Fi­nal­ists for UAMS chan­cel­lor drop out

Northwest Arkansas Democrat-Gazette - - FRONT PAGE - AZIZA MUSA

The Uni­ver­sity of Arkansas for Med­i­cal Sci­ences, Lit­tle Rock is re­open­ing a search for a new chan­cel­lor af­ter both fi­nal­ists — who had ties to the state — with­drew from the job pur­suit, with no pub­lic rea­son given.

The Uni­ver­sity of Arkansas Sys­tem in late June named two fi­nal­ists: Dr. A. Wes­ley Burks, 63, ex­ec­u­tive dean of the School of Medicine at the Uni­ver­sity of North Carolina at Chapel Hill; and Dr. Danny O. Ja­cobs, 62, ex­ec­u­tive vice

pres­i­dent, provost and dean of the School of Medicine at the Uni­ver­sity of Texas Med­i­cal Branch in Galve­ston, Texas.

Both can­di­dates vis­ited the UAMS cam­puses in Lit­tle Rock and Fayet­teville last month, in­ter­view­ing with fac­ulty and staff mem­bers and UAMS and the UA Sys­tem ad­min­is­tra­tion of­fi­cials.

UA Sys­tem Pres­i­dent Don­ald Bob­bitt, who was not made avail­able for an in­ter­view Wed­nes­day, said in a state­ment that a search com­mit­tee would “work as long as it takes” to find the can­di­date who fits best for UAMS.

“As with any se­nior lead­er­ship search, our task comes down to find­ing an in­di­vid­ual whose ex­pe­ri­ence, vi­sion and pas­sion align with the needs of the in­sti­tu­tion and state,” he said. “While I’m dis­ap­pointed in the short term that we have not yet found the right per­son to lead UAMS, I’m not dis­cour­aged. I have no doubt that stay­ing the course with a de­lib­er­a­tive, par­tic­i­pa­tory process will lead us to the right per­son to serve as our next chan­cel­lor.”

The fi­nal­ists were vy­ing for the po­si­tion that was va­cated by Dr. Dan Rahn, 67, who re­tired at the end of July af­ter nearly eight years at the helm. Stephanie Gard­ner, UAMS’ se­nior vice chan­cel­lor for aca­demic af­fairs and provost, is the in­terim chan­cel­lor.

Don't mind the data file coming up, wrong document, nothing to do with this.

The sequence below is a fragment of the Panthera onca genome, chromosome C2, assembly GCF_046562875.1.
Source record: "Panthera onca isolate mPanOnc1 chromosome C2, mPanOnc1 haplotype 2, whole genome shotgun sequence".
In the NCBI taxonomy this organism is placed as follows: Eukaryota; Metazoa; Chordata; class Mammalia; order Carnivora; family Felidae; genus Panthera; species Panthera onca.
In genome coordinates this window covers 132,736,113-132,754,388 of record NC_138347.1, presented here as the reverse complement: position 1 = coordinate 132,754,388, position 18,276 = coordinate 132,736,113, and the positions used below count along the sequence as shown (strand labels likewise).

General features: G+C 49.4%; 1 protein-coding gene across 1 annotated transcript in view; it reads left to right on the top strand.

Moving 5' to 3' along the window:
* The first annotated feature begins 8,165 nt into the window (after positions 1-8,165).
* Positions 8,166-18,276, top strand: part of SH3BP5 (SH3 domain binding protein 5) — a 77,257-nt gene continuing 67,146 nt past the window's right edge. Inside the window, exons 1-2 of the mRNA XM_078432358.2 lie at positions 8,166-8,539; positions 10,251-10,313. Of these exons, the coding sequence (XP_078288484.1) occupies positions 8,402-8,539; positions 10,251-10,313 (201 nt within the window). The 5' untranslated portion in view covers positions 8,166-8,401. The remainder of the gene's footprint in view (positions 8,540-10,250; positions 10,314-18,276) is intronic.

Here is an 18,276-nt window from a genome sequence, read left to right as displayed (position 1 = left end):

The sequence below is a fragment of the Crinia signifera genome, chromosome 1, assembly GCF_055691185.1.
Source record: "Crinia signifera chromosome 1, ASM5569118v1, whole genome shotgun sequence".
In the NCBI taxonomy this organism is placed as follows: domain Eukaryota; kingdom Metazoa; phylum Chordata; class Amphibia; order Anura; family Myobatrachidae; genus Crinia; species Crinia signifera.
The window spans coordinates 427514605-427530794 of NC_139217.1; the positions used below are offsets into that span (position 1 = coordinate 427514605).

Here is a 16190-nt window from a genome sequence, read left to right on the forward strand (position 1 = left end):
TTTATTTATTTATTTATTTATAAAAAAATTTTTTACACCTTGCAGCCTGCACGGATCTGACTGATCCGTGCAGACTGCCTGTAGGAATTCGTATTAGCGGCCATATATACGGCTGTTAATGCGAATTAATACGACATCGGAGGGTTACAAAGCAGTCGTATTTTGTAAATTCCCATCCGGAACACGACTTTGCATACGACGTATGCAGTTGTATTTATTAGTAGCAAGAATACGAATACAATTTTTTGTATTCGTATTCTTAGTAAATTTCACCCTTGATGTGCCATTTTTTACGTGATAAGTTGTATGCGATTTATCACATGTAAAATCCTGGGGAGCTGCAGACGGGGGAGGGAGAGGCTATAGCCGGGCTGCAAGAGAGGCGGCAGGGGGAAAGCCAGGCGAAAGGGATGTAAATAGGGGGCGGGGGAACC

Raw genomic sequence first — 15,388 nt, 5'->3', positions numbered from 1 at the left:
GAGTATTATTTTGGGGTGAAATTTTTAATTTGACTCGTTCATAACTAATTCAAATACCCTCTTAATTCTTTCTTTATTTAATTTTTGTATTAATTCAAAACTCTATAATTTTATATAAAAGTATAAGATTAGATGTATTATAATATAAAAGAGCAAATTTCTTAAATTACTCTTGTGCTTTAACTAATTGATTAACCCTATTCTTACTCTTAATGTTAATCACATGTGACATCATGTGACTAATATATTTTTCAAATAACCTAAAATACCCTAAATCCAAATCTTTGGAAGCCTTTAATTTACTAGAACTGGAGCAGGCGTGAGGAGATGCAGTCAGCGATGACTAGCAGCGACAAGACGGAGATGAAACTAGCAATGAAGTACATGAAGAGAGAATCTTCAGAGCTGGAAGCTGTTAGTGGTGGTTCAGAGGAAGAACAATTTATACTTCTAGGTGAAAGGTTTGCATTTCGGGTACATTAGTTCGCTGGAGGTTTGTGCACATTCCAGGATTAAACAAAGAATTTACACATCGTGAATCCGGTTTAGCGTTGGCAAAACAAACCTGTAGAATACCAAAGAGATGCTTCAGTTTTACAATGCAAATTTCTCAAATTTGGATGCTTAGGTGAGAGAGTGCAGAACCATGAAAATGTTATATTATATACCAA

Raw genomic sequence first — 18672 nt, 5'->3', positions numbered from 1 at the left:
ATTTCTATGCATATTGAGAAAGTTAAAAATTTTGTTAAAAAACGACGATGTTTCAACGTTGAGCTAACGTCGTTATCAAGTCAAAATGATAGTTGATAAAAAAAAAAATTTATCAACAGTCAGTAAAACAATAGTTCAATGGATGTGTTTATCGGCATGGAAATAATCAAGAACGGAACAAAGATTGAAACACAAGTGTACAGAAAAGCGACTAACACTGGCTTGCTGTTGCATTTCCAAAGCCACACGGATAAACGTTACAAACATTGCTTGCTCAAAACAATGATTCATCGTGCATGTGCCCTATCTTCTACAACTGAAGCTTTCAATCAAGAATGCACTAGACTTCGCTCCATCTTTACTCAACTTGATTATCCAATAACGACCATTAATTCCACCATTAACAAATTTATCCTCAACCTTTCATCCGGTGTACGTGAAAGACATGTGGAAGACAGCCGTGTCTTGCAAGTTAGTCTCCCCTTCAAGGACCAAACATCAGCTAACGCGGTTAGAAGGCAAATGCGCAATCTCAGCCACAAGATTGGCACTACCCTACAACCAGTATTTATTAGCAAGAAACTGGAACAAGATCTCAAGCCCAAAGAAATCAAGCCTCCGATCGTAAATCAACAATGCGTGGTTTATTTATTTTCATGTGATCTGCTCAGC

Now the 17-mem­ber search com­mit­tee, along with con­tracted firm Isaac­son Miller, will con­sider new can­di­dates and take an­other look at the ini­tial ap­pli­cants, said Nate Hinkel, the UA Sys­tem’s spokesman.

The Uni­ver­sity of Arkansas Foun­da­tion Inc. paid the firm a fixed fee of $180,000 to help with the search. The foun­da­tion will not have to pay more for an elon­gated search, Hinkel said. The foun­da­tion is a non­profit or­ga­ni­za­tion that se­cures pri­vate fi­nan­cial sup­port for UA Sys­tem cam­puses.

On Wed­nes­day, of­fi­cials said lit­tle about why both can­di­dates backed out.

“In or­der for these searches to be suc­cess­ful, it needs to be a good fit for both the can­di­date and the in­sti­tu­tion,” Hinkel said. “Ob­vi­ously, in this case, it turned out not to be a seam­less fit.”

He would not com­ment fur­ther on the with­drawals.

Dr. Jean­nette Shorey, search com­mit­tee chair­man and as­so­ciate provost for the fac­ulty at UAMS, said in a state­ment that she is “very pleased with the work of the com­mit­tee and search con­sul­tants.

“We al­ready have a solid pool of ap­pli­cants iden­ti­fied and the re­cruit­ment pro­cesses are con­stantly in mo­tion to iden­tify oth­ers who may have more re­cently be­come in­ter­ested in the po­si­tion,” she said in the state­ment.

Shorey would not com­ment fur­ther than the state­ment.

Ja­cobs, a Cam­den na­tive, said dur­ing his time in Arkansas that “a big part of the at­trac­tion” for the job was the chance to “con­trib­ute in some way” to his home state.

“There is con­nec­tiv­ity here that is warm­ing,” he said at the time.